If my essay's topic involves Democrats, one might expect to read some criticism. In this case, such an assumption is half right. I do plan to offer some criticism to my Democratic friends on the Indianapolis City-County Council, but think of it as constructive criticism.
On Monday, Indianapolis Mayor Greg Ballard presented his budget. By now, you probably know the city had a $65 million shortfall and has outlined a number of steps to close that gap, including cuts in public safety and the elimination of the county homestead property tax credit.
When Council Democrats had their news conference shortly after the Mayor's they walked a line between welcoming the Mayor's budget and being skeptical of what's in the details. They were not overtly partisan to their credit, however they did seem a tad bit upset over not getting an advanced copy, even though their chief fiscal officer did attend the budget briefing for the media, and I assume got a copy of the same power points as the rest of us.
While no one likes to stare down the barrel of a $65 million budget shortfall, this is the chance for Council Democrats to prove that they can be partners with the Mayor and govern this city like fiscally responsible grownups, because their past record hasn't been all that great. They have been holding up economic development with TIF districts costing thousands of jobs. They wanted to spend money on redistricting which was already done and personnel changes in their own staff put them over budget. However, there is always an opportunity for redemption.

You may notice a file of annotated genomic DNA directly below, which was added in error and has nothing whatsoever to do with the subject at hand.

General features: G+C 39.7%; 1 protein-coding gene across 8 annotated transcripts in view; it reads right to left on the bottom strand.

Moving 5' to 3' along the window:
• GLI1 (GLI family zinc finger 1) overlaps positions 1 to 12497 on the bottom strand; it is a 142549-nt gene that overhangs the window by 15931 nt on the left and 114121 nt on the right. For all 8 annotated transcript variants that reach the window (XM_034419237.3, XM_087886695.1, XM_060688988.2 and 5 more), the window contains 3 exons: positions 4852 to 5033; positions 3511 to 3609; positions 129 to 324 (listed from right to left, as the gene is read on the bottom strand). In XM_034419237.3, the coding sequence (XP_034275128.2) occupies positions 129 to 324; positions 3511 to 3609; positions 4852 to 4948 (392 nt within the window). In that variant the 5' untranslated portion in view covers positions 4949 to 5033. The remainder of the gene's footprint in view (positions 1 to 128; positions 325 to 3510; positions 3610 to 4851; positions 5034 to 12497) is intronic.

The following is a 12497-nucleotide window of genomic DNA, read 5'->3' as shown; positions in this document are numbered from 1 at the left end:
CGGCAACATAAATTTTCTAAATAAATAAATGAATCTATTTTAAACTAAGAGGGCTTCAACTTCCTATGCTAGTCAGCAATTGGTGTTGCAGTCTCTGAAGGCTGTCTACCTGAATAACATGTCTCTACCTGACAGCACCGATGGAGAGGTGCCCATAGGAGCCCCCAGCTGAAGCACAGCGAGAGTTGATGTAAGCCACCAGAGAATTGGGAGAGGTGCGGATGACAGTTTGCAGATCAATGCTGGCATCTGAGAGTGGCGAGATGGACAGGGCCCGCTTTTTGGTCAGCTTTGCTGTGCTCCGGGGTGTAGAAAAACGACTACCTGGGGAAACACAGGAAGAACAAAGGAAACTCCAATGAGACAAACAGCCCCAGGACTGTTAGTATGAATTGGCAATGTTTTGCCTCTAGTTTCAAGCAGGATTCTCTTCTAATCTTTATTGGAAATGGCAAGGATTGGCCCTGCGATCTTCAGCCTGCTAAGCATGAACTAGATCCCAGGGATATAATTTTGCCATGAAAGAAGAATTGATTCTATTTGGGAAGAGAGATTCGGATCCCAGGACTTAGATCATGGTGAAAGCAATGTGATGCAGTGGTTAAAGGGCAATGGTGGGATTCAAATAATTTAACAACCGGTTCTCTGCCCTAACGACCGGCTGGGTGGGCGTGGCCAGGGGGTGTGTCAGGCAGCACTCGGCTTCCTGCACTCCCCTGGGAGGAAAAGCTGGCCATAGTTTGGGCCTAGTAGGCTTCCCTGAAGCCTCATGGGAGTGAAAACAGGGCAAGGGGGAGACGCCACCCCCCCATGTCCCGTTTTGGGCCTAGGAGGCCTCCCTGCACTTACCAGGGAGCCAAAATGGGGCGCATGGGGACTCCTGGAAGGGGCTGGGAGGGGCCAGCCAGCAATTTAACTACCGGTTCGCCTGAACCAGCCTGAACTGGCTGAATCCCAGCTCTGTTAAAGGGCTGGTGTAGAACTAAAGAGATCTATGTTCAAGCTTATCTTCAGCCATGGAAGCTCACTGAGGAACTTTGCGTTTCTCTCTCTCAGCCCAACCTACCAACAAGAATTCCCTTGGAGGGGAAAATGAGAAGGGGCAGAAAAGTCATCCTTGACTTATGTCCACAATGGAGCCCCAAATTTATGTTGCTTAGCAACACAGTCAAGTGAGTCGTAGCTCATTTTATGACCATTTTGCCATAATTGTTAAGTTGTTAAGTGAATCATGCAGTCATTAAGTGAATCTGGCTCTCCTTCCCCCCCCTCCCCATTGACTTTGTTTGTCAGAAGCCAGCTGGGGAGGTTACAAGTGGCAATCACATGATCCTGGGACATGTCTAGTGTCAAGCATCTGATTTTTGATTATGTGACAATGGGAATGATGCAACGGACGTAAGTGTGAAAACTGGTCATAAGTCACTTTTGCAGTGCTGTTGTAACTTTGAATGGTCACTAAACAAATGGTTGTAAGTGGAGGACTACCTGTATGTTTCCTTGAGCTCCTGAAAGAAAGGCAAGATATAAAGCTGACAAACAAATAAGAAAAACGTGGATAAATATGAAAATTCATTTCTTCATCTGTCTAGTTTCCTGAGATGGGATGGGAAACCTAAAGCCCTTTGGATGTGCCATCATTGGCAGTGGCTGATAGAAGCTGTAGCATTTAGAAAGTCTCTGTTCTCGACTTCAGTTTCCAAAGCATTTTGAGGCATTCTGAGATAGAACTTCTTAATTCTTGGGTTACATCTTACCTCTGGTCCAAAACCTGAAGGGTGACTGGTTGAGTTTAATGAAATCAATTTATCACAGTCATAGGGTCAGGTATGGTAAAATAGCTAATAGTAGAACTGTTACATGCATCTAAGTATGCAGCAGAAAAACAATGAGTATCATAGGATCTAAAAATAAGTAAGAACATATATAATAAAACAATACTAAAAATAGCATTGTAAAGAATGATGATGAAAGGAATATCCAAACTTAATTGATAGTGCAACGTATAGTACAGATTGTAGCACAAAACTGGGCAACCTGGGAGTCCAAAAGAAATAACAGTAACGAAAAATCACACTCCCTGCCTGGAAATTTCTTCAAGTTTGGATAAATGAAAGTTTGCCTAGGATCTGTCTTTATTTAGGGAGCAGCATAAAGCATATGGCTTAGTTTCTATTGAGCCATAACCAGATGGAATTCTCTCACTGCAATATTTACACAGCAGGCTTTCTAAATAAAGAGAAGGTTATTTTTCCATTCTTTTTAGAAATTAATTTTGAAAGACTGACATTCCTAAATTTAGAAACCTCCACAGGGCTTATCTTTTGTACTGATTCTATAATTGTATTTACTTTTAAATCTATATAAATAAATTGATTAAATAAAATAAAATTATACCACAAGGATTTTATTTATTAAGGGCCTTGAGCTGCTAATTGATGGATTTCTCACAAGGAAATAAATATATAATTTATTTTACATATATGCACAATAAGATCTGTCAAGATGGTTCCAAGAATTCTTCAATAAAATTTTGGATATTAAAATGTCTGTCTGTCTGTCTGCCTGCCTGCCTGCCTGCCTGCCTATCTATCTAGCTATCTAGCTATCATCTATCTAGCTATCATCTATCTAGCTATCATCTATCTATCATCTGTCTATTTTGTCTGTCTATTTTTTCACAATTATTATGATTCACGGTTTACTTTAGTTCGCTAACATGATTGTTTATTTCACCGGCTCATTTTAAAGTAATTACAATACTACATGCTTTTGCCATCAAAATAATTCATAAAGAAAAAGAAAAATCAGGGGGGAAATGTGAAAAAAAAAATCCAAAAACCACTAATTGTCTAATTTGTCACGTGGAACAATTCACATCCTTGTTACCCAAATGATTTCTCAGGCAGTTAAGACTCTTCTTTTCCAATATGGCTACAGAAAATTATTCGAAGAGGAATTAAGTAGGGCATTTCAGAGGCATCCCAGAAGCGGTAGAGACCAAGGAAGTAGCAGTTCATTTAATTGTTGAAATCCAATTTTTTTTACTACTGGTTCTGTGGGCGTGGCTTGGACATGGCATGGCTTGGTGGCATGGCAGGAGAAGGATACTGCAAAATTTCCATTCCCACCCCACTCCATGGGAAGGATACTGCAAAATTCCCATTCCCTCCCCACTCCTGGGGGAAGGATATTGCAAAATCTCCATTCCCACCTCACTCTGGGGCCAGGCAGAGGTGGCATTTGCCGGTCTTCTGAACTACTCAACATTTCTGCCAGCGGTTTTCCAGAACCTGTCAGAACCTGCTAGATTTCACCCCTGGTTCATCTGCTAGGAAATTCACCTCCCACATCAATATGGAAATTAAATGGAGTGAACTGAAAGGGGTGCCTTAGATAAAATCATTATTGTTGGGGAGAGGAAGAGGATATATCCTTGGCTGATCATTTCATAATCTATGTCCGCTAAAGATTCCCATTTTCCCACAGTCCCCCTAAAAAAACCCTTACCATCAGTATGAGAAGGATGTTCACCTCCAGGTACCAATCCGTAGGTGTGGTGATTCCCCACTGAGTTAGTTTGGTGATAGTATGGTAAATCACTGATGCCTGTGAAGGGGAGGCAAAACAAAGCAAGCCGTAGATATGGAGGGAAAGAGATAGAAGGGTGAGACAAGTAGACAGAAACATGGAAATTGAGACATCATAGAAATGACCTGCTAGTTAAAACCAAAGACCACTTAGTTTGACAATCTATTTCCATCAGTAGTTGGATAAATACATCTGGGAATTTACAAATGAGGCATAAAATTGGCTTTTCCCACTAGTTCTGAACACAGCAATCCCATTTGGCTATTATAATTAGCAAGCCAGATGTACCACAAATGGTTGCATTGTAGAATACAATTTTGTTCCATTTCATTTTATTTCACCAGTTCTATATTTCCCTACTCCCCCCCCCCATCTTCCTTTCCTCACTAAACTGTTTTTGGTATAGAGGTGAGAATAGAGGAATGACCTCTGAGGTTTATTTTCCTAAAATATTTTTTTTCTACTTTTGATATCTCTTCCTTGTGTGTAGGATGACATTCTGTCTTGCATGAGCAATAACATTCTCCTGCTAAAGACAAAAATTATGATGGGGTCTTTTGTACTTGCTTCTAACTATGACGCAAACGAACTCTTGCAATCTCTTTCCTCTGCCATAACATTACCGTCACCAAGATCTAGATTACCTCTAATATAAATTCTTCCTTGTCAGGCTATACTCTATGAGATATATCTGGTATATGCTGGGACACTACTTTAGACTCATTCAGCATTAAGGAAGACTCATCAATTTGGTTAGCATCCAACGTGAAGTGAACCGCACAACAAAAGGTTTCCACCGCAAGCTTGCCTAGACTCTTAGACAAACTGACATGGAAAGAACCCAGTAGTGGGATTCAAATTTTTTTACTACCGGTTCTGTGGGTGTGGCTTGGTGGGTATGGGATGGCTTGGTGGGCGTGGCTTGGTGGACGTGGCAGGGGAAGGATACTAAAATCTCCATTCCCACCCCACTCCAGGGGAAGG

They can redeem themselves by explaining how they plan to live up to Monroe Gray's pledge that the City-County budget not result in any job losses or interruptions of service for taxpayers. They can fully explain how they plan to, as Council Vice-President Brian Mahern brought up, address the revenue question. City income tax revenues dropped $40 million last year. Are they talking about an increase in the local option income tax? A small increase could yield millions of dollars and close the budget hole tomorrow. When public safety guru Mary Moriarty Adams says the Sheriff's office is underfunded because he requested $122 million and the Mayor only gave him $108 million, where does she plan to get that $14 million? Where will funds be shifted from?
City-Council President Maggie Lewis says the Council is committed to passing a balanced budget by the October deadline. She says she wants to have a conversation with taxpayers and that there should be more transparency. I for one am looking forward to that conversation.
Hopefully my Democratic friends will offer better suggestions than they have in the past such as taking out $100 million in loans to pay for operating expenses for which the city is still paying about $9 million annually; money that could be going to shore up other city programs.
Like I said, this is an opportunity for a group that has not had the best fiscal management record to step up and show they can govern. I really do want them to succeed. This city has some big challenges and if they don't like the Mayor's plan, then they have an obligation to offer up their own. And if they are successful, not only does Indy stay on track, but they get the added bonus of shutting me up. Now that alone is worth $65 million.